“Setting up a new European organisation was an exciting challenge I could not refuse”, said Cécile Despringre, Executive Director, when sharing her experience of developing the SAA over one decade ago. “10 years from now, I hope we will have a more harmonised Europe for audiovisual authors’ rights and remuneration, also for online demand. However, there is a risk for the European model to be overturned by a US approach that deprives authors of their rights”, warned Despringre.
Being representative and an expert is the best way to earn a seat at the table.
When the SAA was set up in 2010, collective management organisations did not enjoy the best reputation. Simplified stories of taxis or hairdressers being forced to pay for the music they play were conveyed by the media, painting CMOs as the villain. “I therefore made an active choice to make sure the SAA would not be a usual lobbyist in the corridors of policymakers, but a visible actor that effectively communicates the value and role of CMOs for audiovisual authors”, explained Despringre. Today, the SAA has a seat at the table when it comes to discussing copyright, the audiovisual sector and cultural diversity. The SAA has earned its place by being a representative voice of collective management organisations and providing expertise on its sector to policymakers. “These are, in my experience, the two best ways to be heard and listened to”, said Despringre. From the start, she made it her mission to grow the membership quickly. Today, it reaches 33 CMOs in 25 countries. With Despringre’s professional background and by being SAA’s Executive Director from the start, there is no doubt she and the organisation are expert on audiovisual authors’ rights and remuneration. However, she likes to say “ [she is] still learning every day!”. Throughout the years, she has been visiting most of the SAA members one by one to learn about the specific challenges they deal with. Her own background working for SACD has given her further insight into the daily work of CMOs. Members of the European Parliament need stakeholders’ expertise as they rarely are experts themselves. However, being a lobbyist is no longer that simple. In the past, one could meet MEPs in the Parliament without appointment, today there is much more competition. “With the pandemic of COVID-19, physical rendez-vous have become impossible and online meetings are very different”, said Despringre, hoping that the sense of work being “put on hold” will soon resume again.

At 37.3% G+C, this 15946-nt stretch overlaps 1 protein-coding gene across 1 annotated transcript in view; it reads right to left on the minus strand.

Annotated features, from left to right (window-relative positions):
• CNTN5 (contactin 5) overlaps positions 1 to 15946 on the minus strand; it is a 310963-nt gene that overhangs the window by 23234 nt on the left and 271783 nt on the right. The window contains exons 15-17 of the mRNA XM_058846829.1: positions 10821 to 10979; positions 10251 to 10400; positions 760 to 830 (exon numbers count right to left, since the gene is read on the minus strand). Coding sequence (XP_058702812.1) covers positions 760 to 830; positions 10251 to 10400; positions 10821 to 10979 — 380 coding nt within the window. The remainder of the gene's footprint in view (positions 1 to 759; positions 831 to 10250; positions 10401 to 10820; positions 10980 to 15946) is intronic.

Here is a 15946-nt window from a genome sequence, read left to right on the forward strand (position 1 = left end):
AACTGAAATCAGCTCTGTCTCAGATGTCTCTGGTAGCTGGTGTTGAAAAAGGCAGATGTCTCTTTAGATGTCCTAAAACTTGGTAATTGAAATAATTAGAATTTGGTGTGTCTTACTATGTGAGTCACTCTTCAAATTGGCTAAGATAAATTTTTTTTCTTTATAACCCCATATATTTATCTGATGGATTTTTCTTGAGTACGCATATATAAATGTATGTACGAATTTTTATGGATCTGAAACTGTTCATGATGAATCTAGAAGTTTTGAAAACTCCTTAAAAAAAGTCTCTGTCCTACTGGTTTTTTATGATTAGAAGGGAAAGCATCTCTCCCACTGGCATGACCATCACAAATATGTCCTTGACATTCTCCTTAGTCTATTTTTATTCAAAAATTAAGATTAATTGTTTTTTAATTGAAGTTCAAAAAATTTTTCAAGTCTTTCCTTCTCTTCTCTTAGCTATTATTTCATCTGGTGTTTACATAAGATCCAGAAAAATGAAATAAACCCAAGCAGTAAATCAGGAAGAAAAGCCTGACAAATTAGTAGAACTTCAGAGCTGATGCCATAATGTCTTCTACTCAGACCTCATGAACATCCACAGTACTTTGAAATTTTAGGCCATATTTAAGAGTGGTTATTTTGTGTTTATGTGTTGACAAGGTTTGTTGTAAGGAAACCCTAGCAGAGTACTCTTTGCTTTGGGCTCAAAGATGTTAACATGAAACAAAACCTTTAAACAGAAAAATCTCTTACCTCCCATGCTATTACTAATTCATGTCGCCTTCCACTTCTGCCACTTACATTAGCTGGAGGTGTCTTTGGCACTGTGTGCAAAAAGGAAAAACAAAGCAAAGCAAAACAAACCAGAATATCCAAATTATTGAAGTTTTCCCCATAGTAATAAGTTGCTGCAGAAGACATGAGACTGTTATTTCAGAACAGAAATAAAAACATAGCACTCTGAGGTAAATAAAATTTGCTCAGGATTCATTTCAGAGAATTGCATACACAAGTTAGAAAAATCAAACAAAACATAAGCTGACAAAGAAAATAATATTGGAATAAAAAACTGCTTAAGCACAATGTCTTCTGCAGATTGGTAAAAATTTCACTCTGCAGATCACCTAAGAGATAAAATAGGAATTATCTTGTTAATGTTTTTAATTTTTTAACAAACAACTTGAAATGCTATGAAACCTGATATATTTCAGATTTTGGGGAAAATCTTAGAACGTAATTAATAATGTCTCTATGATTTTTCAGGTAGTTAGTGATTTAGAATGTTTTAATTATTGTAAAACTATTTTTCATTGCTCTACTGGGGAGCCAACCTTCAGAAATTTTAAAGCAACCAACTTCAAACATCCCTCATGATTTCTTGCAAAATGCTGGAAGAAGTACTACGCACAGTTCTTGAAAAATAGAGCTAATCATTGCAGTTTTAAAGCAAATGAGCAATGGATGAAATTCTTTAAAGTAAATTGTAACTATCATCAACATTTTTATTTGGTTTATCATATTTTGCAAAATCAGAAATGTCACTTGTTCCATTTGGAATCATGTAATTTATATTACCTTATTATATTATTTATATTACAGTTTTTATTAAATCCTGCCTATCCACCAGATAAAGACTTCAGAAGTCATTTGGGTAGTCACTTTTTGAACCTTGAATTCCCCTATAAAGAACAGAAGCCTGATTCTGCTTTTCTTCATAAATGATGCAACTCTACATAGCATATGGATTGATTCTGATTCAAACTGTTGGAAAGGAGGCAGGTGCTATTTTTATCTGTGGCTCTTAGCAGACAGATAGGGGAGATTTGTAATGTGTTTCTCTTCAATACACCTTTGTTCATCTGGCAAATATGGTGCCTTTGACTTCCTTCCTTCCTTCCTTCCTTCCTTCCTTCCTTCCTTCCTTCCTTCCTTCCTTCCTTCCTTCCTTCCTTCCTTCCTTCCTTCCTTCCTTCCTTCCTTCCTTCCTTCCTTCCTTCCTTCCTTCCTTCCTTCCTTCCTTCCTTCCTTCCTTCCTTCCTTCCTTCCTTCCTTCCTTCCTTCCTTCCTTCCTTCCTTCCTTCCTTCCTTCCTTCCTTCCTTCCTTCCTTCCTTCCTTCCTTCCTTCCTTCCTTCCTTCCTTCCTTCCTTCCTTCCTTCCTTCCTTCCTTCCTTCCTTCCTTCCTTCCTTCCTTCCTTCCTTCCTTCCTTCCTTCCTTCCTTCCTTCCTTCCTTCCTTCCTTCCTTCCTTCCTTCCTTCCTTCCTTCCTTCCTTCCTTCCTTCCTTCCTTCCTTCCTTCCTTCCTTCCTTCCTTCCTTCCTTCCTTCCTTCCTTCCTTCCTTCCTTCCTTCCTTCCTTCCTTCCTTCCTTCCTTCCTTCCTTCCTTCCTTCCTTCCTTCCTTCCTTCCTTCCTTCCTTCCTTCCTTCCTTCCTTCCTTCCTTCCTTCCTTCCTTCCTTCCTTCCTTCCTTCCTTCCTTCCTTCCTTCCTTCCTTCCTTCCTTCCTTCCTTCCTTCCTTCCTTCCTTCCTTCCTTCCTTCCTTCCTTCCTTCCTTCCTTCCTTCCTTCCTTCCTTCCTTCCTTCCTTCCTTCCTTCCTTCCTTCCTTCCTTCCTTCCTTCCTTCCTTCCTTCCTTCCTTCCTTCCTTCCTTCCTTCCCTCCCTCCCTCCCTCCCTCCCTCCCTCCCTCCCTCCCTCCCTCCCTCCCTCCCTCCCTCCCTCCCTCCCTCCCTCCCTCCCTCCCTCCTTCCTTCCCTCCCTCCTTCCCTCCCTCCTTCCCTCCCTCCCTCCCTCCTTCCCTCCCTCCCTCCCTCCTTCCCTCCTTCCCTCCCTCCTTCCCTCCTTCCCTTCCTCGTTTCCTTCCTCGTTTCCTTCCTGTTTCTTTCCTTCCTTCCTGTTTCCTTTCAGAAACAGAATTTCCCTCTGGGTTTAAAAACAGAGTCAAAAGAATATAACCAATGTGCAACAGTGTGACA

Working with the audiovisual sector at the EU level for such a long time, I have seen both repetitions and interesting changes.